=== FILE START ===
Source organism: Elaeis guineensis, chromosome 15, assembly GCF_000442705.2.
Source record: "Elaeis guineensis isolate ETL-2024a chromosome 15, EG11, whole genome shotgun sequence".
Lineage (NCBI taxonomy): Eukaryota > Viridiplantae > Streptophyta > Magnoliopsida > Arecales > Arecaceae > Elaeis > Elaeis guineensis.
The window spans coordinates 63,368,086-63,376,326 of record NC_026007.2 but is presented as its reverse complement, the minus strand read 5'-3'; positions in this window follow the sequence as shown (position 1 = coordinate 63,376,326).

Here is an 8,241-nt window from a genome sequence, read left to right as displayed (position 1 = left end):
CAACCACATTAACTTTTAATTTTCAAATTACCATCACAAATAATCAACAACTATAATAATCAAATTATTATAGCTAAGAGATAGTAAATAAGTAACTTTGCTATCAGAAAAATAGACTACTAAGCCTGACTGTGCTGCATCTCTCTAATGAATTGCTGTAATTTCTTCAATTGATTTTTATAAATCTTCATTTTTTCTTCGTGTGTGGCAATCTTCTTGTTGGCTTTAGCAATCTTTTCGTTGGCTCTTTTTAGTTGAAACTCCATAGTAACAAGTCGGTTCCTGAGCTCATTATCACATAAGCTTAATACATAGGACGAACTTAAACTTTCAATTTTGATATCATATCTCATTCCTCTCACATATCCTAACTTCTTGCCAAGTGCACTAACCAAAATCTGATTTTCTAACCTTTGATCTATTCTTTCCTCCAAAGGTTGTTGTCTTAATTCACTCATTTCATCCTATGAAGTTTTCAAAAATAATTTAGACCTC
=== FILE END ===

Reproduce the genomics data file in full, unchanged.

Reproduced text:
Source organism: Elaeis guineensis, chromosome 15, assembly GCF_000442705.2.
Source record: "Elaeis guineensis isolate ETL-2024a chromosome 15, EG11, whole genome shotgun sequence".
Lineage (NCBI taxonomy): Eukaryota > Viridiplantae > Streptophyta > Magnoliopsida > Arecales > Arecaceae > Elaeis > Elaeis guineensis.
The window spans coordinates 63,368,086-63,376,326 of record NC_026007.2 but is presented as its reverse complement, the minus strand read 5'-3'; positions in this window follow the sequence as shown (position 1 = coordinate 63,376,326).

Here is an 8,241-nt window from a genome sequence, read left to right as displayed (position 1 = left end):
CAACCACATTAACTTTTAATTTTCAAATTACCATCACAAATAATCAACAACTATAATAATCAAATTATTATAGCTAAGAGATAGTAAATAAGTAACTTTGCTATCAGAAAAATAGACTACTAAGCCTGACTGTGCTGCATCTCTCTAATGAATTGCTGTAATTTCTTCAATTGATTTTTATAAATCTTCATTTTTTCTTCGTGTGTGGCAATCTTCTTGTTGGCTTTAGCAATCTTTTCGTTGGCTCTTTTTAGTTGAAACTCCATAGTAACAAGTCGGTTCCTGAGCTCATTATCACATAAGCTTAATACATAGGACGAACTTAAACTTTCAATTTTGATATCATATCTCATTCCTCTCACATATCCTAACTTCTTGCCAAGTGCACTAACCAAAATCTGATTTTCTAACCTTTGATCTATTCTTTCCTCCAAAGGTTGTTGTCTTAATTCACTCATTTCATCCTATGAAGTTTTCAAAAATAATTTAGACCTC